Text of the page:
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All change for pensions

March 25, 2014
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The national press has been caught on the hop by chancellor George Osborne’s budget announcement about changes to the way we will be able to access our pensions.

Some commentators are hailing the change as a triumph for individuals, with others wondering whether some can be trusted with managing their own retirement finances rather than blowing it all on a Lamborghini (a state of affairs pensions minister Steve Webb admits he is “less bothered” about).

Either way the new regime, which sees the scrapping in 2015 of compulsory annuities for the 13 million people enrolled in defined contribution schemes, means most of us will have more control over how we spend our hard-earned pensions.

Pitiful annuity rates over recent years have forced many retired people into situations where they are receiving much less income than they’d been led to believe they would. Those people with relatively small amounts in their pension pot (the average is just £30,000) may understandably think they’d be better off paying off their mortgage, having the holiday of a lifetime or, yes, even buying that Lamborghini than settling for an income of a few hundred pounds a year.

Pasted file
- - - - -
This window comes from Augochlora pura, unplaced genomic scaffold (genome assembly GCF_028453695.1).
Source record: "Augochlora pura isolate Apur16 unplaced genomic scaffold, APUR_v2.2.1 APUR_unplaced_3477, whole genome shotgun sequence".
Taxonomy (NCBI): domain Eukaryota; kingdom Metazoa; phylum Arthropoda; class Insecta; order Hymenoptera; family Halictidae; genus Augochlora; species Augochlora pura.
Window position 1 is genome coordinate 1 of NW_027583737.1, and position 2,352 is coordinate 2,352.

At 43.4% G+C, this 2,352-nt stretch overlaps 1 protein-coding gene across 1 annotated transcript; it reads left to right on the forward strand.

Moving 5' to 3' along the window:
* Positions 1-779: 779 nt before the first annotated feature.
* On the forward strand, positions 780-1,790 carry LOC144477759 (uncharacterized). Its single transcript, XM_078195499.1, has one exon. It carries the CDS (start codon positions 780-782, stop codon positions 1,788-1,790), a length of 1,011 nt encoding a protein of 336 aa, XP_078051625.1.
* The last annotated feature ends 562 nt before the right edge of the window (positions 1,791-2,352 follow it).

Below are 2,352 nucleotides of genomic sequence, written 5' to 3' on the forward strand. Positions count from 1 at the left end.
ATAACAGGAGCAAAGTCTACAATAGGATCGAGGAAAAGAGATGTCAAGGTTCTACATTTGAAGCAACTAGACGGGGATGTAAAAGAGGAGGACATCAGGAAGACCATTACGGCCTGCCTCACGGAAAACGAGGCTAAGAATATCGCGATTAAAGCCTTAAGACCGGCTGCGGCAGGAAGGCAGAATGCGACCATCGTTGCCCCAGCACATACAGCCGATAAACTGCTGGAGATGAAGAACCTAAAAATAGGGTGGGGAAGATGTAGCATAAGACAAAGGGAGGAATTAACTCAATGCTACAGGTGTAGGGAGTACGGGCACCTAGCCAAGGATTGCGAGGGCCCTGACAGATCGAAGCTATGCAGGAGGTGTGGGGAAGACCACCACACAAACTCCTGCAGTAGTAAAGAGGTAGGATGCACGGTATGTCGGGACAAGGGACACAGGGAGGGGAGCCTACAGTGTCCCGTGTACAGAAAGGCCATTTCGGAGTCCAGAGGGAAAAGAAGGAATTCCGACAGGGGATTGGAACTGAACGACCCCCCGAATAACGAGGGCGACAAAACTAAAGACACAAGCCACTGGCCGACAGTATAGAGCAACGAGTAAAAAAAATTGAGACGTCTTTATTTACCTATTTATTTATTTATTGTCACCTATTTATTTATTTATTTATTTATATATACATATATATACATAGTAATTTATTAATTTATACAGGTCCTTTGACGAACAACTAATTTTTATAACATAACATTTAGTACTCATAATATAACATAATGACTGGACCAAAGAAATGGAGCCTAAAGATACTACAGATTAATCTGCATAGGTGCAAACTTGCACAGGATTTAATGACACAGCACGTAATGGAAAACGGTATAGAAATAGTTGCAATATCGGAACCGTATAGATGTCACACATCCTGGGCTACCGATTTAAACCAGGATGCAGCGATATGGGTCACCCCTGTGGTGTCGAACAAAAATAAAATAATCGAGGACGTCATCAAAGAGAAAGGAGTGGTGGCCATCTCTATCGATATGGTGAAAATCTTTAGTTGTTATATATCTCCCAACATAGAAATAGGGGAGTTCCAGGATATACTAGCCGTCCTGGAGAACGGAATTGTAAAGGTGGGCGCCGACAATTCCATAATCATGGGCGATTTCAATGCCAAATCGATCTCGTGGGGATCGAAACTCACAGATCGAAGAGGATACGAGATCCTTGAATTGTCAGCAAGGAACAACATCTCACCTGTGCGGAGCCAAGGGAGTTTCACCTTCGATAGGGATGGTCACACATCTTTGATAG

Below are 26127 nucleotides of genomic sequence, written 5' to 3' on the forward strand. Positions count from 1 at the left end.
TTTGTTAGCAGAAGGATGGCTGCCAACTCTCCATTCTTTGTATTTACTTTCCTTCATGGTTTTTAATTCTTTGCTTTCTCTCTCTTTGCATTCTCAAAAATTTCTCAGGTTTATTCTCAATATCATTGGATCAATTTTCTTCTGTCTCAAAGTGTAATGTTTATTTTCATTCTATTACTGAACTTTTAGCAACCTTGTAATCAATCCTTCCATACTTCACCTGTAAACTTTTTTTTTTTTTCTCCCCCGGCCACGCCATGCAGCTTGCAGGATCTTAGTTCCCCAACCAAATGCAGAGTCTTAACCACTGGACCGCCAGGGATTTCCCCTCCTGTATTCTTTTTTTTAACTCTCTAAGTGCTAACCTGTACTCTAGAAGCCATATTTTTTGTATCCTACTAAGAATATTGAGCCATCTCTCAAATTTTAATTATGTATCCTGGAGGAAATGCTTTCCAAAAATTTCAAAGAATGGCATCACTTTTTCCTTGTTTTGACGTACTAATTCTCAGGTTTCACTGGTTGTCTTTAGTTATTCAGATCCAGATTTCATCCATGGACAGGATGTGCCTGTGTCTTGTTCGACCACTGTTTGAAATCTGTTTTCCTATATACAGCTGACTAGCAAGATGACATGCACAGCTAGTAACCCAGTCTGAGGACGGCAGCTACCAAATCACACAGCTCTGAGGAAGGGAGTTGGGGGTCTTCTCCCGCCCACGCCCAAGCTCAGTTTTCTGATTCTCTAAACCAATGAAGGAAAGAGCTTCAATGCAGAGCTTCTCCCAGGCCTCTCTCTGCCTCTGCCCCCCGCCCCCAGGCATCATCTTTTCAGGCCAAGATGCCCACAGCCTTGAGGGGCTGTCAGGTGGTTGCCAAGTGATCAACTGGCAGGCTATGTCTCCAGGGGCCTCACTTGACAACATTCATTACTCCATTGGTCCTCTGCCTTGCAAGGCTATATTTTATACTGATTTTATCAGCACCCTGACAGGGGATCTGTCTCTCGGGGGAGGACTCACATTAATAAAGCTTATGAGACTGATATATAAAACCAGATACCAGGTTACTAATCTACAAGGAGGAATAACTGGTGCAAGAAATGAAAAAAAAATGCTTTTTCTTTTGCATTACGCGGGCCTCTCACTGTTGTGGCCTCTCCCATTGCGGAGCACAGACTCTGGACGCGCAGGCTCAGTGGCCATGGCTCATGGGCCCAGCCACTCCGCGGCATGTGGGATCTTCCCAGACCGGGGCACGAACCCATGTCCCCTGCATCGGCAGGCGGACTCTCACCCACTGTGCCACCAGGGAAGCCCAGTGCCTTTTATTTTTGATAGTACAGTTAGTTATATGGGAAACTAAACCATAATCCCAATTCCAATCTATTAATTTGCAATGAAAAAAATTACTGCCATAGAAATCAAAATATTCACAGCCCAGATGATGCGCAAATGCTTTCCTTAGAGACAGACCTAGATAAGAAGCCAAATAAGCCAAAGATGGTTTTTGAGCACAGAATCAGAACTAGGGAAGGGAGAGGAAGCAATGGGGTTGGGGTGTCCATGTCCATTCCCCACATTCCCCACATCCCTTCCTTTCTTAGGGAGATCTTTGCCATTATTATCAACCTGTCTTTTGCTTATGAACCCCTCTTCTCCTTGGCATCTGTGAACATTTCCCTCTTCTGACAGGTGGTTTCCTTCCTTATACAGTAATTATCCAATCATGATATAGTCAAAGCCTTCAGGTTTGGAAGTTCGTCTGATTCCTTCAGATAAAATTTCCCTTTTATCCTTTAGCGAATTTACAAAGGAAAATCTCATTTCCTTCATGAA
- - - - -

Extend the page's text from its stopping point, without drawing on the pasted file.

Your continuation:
What every soon-to-be-retiree could definitely use is good advice. The chancellor has promised that everyone retiring on a defined contribution pension will be offered free, impartial face to face advice, although details of how that will be delivered is still unclear.

In our view, giving people more control over their pension pot can only be a good thing – for too long now pensioners and savers have been short-changed by the system.

Coming soon: an exclusive interview on this subject with pensions expert Dr Ros Altmann.

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